I received an e-mail last week and have gotten similar questions in the past – so I will put it up to you for insight or approach:
I agree … that it is helpful to understand Chapters 1 and 2 of Genesis as mytho-historical. I also believe that there are historical questions raised by a literal interpretation of some other OT passages (e.g., some of the questions raised in Kenton Sparks’ book reviewed … a while back, and elsewhere), and to a lesser extent even with respect to some parts of the NT stories (e.g., differences between the gospels). My question relates to how to handle this issue when teaching my kids the Bible stories. My oldest is 5 yrs. old. She doesn’t have any idea what “mytho-historical” means. To her, the story in Genesis 1 and 2 is no different from the resurrection story when I read it out of a kids’ Bible stories book. One is naturally as historical as the other, in her mind. Is it better to wait until kids are older to begin to discuss these issues? If not now, at what age, and what is a good way to raise it? And if I wait, do I set up a crisis of faith when she later learns that I don’t really view Genesis 1 & 2 (and perhaps other passages) as history in the same way I view the other, central NT stories I’ve been teaching her. She’s already a bit of a skeptic (when I explained that God is in heaven, but also surrounds everything we see, she asked me if God is “pretend”). Any wise advice from others who’ve already confronted this issue with young kids would be greatly appreciated. Thank you.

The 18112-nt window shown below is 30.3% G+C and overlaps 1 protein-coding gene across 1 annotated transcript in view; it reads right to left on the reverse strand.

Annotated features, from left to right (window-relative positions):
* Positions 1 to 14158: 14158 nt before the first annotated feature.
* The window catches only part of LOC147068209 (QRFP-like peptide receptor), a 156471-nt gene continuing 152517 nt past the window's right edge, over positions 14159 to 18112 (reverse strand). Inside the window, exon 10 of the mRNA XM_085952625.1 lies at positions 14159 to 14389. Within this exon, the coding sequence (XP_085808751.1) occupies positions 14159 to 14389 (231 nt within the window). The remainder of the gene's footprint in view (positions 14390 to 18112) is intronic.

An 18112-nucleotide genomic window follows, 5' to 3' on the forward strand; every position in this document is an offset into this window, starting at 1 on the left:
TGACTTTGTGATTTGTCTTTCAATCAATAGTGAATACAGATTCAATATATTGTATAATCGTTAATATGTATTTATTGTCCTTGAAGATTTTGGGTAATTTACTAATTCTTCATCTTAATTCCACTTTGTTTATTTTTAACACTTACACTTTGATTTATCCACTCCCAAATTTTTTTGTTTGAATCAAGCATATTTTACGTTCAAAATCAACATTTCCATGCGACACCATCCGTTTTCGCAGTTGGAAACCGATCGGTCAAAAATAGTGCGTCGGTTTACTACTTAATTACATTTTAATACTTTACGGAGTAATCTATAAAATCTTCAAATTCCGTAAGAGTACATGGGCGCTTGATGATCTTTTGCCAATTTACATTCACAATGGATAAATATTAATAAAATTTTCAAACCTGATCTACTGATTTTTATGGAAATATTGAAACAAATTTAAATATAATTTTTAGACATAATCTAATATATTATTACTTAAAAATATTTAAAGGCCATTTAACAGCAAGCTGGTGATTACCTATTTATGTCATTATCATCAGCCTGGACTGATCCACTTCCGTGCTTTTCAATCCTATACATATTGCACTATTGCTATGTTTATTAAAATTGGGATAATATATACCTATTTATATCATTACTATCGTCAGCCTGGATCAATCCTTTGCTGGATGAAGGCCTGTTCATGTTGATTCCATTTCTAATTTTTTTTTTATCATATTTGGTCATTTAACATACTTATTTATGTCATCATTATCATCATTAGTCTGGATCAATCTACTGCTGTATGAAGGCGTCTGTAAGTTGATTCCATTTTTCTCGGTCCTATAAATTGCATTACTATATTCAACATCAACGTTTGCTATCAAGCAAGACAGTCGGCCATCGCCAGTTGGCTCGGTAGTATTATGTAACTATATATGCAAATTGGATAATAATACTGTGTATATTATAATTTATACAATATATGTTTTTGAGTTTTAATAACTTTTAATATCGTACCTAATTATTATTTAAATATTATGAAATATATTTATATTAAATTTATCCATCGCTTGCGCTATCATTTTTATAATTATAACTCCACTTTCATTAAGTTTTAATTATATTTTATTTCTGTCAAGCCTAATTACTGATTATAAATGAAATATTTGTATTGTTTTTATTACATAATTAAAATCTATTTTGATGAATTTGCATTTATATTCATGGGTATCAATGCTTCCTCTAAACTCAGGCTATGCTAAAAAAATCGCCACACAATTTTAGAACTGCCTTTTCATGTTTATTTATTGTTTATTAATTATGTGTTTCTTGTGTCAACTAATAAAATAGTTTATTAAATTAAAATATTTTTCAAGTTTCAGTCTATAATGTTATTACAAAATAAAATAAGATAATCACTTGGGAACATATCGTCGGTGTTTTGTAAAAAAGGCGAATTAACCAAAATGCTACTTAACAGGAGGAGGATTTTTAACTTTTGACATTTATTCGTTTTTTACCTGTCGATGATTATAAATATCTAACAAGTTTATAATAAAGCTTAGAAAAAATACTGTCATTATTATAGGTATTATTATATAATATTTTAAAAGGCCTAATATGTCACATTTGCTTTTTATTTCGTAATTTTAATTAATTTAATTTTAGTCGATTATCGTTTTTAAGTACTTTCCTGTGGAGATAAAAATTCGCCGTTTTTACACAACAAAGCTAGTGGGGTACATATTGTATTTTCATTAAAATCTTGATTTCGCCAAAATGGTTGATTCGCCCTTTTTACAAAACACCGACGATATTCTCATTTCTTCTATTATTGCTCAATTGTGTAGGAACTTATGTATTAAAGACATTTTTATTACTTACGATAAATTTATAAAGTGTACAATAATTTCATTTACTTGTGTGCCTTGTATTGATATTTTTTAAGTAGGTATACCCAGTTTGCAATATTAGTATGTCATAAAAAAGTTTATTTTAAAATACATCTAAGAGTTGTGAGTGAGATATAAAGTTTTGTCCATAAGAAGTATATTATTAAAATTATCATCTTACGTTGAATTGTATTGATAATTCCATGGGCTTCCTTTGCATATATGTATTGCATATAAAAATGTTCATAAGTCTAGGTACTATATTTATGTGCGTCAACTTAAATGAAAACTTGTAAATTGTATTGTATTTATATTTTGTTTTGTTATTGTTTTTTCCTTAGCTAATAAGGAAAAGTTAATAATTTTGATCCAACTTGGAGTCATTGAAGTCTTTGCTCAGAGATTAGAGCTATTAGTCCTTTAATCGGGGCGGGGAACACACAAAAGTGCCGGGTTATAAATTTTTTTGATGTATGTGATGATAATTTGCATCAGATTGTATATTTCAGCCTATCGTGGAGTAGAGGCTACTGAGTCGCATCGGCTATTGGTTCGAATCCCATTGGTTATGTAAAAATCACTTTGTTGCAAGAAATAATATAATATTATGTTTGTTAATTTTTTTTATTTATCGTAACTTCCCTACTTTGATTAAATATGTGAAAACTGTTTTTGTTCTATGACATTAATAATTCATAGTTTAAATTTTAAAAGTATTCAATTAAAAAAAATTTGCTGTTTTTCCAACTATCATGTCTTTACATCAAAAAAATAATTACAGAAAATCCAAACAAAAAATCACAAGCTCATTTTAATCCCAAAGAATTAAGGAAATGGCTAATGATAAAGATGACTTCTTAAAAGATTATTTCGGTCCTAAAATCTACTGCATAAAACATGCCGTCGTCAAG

On one level the Christian faith is simple enough for a child to comprehend, on another level it is complex enough to occupy Christian thinkers for millenia.
How can we train our children with a faith that can grow into adulthood?